The New Zealand dollar jumped by almost 2 percent after the Reserve Bank of New Zealand (RBNZ) released its interest rates decision. As expected, the bank left interest rates unchanged at 1.75% and pointed that it could hold rates at this level until 2021. The bank said that the current expansionary policy will continue to support the economy.
However, while the bank sounded optimistic about the performance of the economy, it maintained that a key risk was that inflation was still sluggish. Inflation has been below the 2% target for a while now. The statement added that:
Despite the weaker global impetus, we expect low interest rates and government spending to support a pick-up in New Zealand’s GDP growth over 2019. Low interest rates, and continued employment growth, should support household spending and business investment. Government spending on infrastructure and housing also supports domestic demand.
The interest rates decision comes a week after its neighbor Australia released its rates decision. In the statement, the RBNZ left interest rates unchanged and pointed that the rates could stay lower for longer. This lifted the Aussie for a while before the bank dovish stance led to a lower decline.
It also comes at a time when the New Zealand economy is going through a challenging period as evidenced by the recent data. Credit card speding in December shrank by 0.5% after climbing by 0.8% in November. On a YoY basis, the spending rose by 4.5%, which was lower than the expected 7.8%. The consumer confidence remains in the negative while the PMI numbers have been bearish. The services PMI for December was 53, lower than the previous 53.9 while the unemployment rate rose to 4.3%. On a positive note, the dairy trade index rose to 3264. This number is important because New Zealand is one of the largest dairy country in the world. The building permits for December rose by 5.30%, which was better than the expected decline of 1.50%.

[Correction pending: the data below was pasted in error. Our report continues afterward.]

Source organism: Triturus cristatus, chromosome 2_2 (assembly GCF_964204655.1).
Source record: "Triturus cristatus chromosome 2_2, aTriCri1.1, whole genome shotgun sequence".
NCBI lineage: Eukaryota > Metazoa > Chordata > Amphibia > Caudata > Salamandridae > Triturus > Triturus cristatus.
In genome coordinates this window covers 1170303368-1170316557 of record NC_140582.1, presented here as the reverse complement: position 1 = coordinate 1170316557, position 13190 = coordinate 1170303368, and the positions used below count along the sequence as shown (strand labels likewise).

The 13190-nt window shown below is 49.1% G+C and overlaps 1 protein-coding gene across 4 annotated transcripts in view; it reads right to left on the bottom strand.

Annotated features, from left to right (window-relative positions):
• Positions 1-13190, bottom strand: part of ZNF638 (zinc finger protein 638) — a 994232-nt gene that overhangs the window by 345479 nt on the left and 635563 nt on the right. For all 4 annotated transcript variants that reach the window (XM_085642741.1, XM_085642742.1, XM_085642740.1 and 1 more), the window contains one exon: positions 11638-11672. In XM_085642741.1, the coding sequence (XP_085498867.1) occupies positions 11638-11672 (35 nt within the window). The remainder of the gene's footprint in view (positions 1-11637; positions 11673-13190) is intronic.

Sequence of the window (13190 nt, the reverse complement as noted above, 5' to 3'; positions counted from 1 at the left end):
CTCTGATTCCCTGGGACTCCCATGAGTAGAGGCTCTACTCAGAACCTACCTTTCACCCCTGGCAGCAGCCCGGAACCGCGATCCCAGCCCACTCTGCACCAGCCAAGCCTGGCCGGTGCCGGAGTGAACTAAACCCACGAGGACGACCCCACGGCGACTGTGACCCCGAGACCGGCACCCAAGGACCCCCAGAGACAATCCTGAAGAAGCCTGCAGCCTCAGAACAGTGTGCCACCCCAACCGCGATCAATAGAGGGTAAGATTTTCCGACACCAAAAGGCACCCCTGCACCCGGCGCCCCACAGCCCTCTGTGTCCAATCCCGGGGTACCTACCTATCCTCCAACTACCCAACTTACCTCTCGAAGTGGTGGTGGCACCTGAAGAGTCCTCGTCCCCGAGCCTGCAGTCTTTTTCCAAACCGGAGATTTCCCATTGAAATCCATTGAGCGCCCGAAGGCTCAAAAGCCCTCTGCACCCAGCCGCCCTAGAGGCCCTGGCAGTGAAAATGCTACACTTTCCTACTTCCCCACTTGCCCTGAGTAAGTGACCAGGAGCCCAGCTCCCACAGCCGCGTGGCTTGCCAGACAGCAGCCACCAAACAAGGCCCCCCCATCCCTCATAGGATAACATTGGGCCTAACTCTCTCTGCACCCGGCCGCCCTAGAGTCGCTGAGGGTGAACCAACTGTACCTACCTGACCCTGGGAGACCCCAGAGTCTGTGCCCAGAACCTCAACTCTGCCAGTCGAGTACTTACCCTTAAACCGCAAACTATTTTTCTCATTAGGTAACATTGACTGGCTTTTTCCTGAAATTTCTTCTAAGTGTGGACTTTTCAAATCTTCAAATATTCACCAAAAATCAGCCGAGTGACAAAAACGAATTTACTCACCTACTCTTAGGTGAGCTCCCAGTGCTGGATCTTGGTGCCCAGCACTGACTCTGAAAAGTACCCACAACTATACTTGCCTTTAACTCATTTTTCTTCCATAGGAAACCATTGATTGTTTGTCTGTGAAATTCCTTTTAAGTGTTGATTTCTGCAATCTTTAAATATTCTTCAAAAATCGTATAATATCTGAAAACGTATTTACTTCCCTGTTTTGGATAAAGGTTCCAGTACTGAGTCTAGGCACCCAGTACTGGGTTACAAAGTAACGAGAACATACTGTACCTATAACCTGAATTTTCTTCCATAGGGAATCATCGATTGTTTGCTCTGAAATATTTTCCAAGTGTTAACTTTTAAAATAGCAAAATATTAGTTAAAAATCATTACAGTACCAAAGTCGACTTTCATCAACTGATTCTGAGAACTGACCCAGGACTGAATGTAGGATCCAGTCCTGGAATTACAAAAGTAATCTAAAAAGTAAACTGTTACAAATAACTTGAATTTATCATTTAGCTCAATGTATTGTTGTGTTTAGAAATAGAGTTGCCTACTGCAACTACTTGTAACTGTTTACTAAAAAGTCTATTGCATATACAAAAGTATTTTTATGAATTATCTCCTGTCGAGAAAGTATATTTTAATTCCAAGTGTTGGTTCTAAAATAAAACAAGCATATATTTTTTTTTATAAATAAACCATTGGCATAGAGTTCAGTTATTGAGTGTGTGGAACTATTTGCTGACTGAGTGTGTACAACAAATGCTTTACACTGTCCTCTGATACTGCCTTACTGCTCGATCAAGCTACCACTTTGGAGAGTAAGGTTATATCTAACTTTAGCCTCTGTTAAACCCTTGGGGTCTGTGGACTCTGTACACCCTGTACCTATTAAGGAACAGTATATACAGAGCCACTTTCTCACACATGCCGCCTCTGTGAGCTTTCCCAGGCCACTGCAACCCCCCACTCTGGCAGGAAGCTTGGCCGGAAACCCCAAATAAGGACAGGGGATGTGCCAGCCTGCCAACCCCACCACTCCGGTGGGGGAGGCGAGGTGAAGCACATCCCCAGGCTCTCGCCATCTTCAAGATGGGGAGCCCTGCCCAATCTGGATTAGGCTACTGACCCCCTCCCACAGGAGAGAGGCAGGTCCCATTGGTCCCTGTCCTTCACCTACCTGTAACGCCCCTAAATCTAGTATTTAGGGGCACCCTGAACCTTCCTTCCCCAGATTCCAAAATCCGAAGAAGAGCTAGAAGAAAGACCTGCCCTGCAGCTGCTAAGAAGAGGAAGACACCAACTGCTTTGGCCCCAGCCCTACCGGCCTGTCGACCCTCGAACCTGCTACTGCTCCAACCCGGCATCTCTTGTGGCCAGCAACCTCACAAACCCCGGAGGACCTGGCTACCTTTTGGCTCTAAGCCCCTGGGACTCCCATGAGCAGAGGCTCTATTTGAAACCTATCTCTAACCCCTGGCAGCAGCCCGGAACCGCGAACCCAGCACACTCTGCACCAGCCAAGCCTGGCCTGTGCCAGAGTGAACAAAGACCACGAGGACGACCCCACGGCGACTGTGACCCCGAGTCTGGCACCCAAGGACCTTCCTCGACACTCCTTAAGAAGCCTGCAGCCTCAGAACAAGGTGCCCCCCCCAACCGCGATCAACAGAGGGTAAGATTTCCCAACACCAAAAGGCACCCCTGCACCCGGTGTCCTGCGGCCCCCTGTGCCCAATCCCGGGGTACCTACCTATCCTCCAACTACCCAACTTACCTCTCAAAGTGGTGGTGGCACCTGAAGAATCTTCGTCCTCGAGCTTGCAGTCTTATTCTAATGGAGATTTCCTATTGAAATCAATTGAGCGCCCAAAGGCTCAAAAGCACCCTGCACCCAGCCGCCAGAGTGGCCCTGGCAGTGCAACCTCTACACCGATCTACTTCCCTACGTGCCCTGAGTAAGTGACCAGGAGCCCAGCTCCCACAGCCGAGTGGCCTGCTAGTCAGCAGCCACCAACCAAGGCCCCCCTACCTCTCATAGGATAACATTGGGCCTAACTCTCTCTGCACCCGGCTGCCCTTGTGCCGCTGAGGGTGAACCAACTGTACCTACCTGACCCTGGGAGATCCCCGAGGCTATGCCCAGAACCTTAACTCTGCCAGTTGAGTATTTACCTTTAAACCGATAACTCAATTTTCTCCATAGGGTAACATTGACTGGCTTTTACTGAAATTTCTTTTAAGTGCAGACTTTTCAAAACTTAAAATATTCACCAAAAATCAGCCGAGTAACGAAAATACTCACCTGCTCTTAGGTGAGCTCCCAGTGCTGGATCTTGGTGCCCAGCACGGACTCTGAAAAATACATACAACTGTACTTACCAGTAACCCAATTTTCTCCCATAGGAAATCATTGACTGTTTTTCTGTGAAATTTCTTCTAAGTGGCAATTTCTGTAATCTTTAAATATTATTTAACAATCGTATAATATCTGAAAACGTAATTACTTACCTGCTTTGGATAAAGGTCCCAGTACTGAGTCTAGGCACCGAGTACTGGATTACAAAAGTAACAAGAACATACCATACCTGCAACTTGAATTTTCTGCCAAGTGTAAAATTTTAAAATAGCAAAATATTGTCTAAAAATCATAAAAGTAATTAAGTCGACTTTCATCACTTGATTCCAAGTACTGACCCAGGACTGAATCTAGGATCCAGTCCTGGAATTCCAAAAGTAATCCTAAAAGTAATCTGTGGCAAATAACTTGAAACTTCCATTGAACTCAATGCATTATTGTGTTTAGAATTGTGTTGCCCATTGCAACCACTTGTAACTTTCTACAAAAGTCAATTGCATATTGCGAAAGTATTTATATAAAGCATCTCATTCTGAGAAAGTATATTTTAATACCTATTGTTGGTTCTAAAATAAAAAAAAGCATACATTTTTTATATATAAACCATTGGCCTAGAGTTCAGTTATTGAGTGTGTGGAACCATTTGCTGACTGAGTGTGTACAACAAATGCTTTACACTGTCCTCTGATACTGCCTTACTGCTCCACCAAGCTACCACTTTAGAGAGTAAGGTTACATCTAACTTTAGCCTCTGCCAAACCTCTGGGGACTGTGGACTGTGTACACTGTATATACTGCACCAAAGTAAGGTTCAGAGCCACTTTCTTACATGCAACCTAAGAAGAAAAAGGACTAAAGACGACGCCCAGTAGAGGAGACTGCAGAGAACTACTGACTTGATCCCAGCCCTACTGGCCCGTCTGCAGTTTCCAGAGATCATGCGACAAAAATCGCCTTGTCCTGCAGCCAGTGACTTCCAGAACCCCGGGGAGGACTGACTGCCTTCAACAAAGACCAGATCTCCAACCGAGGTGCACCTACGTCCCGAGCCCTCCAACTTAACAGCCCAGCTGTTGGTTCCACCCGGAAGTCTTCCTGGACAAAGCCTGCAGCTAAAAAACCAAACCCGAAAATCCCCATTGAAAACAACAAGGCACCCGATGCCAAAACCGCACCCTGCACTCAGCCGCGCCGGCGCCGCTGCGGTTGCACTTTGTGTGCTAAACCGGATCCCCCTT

It also comes at a time when the global economy is going through a challenging time. In recent months, leading global bodies like the IMF and World Bank have lowered the guidance for the global economy. The same is true with other central banks like the ECB and BOE.
After the monetary policy decision, the NZD/USD pair rose sharply to a high of 0.6850. This was the highest the pair had reached since February 8. In the chart below, this level was closer to the 28.6% Fibonacci Retracement level. It was also above the 21-day and 42-day EMAs. The pair could continue moving up, although a minor retracement to the 38.2% Fibonacci retracement level of 0.6800 could happen.